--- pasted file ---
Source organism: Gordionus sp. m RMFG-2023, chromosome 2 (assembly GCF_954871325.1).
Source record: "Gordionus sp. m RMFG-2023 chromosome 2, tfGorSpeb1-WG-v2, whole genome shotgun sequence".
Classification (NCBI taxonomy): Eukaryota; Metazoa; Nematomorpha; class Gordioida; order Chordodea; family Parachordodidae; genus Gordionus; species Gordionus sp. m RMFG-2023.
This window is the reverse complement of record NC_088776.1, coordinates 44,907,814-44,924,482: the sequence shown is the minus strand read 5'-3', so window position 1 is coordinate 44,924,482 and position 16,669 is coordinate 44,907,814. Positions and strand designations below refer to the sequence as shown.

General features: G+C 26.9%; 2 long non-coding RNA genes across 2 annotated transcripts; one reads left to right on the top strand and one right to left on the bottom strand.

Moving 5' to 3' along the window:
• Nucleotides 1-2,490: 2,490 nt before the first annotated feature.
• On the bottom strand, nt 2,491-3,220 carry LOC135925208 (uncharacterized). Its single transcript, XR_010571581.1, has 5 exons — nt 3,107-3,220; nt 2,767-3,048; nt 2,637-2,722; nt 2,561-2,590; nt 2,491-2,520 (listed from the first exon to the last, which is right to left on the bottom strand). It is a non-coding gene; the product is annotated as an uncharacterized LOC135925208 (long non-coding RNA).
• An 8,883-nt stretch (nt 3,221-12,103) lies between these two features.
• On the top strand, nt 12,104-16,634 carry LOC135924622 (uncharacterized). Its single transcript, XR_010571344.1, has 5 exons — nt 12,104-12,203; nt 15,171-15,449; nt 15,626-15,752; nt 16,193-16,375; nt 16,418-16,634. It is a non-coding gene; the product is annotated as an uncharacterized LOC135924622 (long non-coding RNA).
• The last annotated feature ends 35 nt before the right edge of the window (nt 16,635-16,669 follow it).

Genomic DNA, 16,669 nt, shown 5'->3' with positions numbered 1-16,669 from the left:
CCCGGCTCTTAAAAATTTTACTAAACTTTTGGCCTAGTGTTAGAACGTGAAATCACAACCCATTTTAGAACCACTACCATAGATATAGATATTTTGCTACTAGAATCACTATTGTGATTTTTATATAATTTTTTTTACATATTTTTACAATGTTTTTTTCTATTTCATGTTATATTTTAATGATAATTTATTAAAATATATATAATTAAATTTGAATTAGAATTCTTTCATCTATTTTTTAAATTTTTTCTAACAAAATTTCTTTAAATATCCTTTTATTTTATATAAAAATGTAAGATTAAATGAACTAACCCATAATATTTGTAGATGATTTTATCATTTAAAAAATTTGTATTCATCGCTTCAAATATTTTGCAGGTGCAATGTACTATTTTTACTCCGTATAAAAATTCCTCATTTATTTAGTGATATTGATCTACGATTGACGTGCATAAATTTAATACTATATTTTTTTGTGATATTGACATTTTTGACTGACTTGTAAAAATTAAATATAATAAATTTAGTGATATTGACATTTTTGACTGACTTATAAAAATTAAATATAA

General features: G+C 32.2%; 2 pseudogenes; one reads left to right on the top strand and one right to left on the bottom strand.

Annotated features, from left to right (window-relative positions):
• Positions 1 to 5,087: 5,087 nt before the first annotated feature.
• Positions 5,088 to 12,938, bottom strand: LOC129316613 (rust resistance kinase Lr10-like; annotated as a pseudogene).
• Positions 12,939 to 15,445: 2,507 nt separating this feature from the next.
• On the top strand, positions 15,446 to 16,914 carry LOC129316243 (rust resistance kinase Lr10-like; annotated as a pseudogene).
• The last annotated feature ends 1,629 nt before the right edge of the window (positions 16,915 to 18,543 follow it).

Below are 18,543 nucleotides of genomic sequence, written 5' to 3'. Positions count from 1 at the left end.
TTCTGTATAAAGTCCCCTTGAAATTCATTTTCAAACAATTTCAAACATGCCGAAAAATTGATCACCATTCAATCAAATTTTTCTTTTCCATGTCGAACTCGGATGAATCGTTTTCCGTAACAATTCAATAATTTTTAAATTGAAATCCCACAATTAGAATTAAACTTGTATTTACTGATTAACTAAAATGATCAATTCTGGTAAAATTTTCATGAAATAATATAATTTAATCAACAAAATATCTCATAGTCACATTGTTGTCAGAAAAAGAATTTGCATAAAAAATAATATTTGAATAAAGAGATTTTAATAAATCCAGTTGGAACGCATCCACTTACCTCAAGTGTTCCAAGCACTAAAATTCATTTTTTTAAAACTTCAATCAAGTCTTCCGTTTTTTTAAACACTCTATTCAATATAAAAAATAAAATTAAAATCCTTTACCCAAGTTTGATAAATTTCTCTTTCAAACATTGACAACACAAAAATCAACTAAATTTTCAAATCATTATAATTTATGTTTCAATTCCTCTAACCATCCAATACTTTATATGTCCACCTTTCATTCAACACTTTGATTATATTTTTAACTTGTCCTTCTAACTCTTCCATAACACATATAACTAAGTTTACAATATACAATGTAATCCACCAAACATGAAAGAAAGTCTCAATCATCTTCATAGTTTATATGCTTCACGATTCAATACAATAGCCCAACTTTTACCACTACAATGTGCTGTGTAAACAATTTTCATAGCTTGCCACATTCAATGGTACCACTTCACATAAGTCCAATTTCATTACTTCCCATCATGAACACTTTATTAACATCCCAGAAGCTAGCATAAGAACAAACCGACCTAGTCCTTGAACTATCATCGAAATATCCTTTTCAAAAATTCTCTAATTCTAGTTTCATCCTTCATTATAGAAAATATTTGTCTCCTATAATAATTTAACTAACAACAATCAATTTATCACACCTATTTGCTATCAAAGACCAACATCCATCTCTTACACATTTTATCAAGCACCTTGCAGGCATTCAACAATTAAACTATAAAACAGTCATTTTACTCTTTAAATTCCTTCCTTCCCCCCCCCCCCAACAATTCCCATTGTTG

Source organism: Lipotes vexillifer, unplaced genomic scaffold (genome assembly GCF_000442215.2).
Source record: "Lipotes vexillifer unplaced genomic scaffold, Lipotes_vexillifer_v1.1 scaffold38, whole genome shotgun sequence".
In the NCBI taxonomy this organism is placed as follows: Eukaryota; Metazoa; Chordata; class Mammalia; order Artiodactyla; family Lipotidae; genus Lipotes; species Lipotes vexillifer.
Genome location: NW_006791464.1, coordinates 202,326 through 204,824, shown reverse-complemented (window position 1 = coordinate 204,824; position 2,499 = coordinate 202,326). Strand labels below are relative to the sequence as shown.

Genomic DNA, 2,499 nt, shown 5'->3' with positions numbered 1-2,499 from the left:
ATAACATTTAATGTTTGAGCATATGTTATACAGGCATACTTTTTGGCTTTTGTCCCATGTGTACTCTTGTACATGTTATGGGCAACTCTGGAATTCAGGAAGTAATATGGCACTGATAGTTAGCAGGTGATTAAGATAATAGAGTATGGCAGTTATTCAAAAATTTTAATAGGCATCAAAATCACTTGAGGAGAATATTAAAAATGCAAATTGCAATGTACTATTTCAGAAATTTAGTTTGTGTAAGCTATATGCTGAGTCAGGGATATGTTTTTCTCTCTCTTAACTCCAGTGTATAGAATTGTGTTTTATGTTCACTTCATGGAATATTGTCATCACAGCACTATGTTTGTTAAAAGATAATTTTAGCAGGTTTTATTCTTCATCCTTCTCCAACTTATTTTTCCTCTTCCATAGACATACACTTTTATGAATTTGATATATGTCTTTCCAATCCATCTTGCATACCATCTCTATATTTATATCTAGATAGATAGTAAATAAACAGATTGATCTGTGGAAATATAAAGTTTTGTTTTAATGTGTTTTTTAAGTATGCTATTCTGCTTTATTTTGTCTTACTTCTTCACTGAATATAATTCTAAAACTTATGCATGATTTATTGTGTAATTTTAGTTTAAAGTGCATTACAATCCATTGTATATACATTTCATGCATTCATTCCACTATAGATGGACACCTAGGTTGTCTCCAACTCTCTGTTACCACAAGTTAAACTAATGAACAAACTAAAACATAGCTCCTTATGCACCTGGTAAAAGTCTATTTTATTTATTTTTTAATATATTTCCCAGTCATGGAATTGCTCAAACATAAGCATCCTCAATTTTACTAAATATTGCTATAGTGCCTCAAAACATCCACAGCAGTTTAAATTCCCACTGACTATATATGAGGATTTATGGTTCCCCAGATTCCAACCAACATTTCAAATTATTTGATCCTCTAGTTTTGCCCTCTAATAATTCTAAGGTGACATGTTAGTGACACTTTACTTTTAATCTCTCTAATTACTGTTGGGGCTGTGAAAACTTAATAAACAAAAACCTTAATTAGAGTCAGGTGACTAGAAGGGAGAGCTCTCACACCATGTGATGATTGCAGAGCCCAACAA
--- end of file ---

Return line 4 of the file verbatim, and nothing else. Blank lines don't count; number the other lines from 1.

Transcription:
This window is the reverse complement of record NC_088776.1, coordinates 44,907,814-44,924,482: the sequence shown is the minus strand read 5'-3', so window position 1 is coordinate 44,924,482 and position 16,669 is coordinate 44,907,814. Positions and strand designations below refer to the sequence as shown.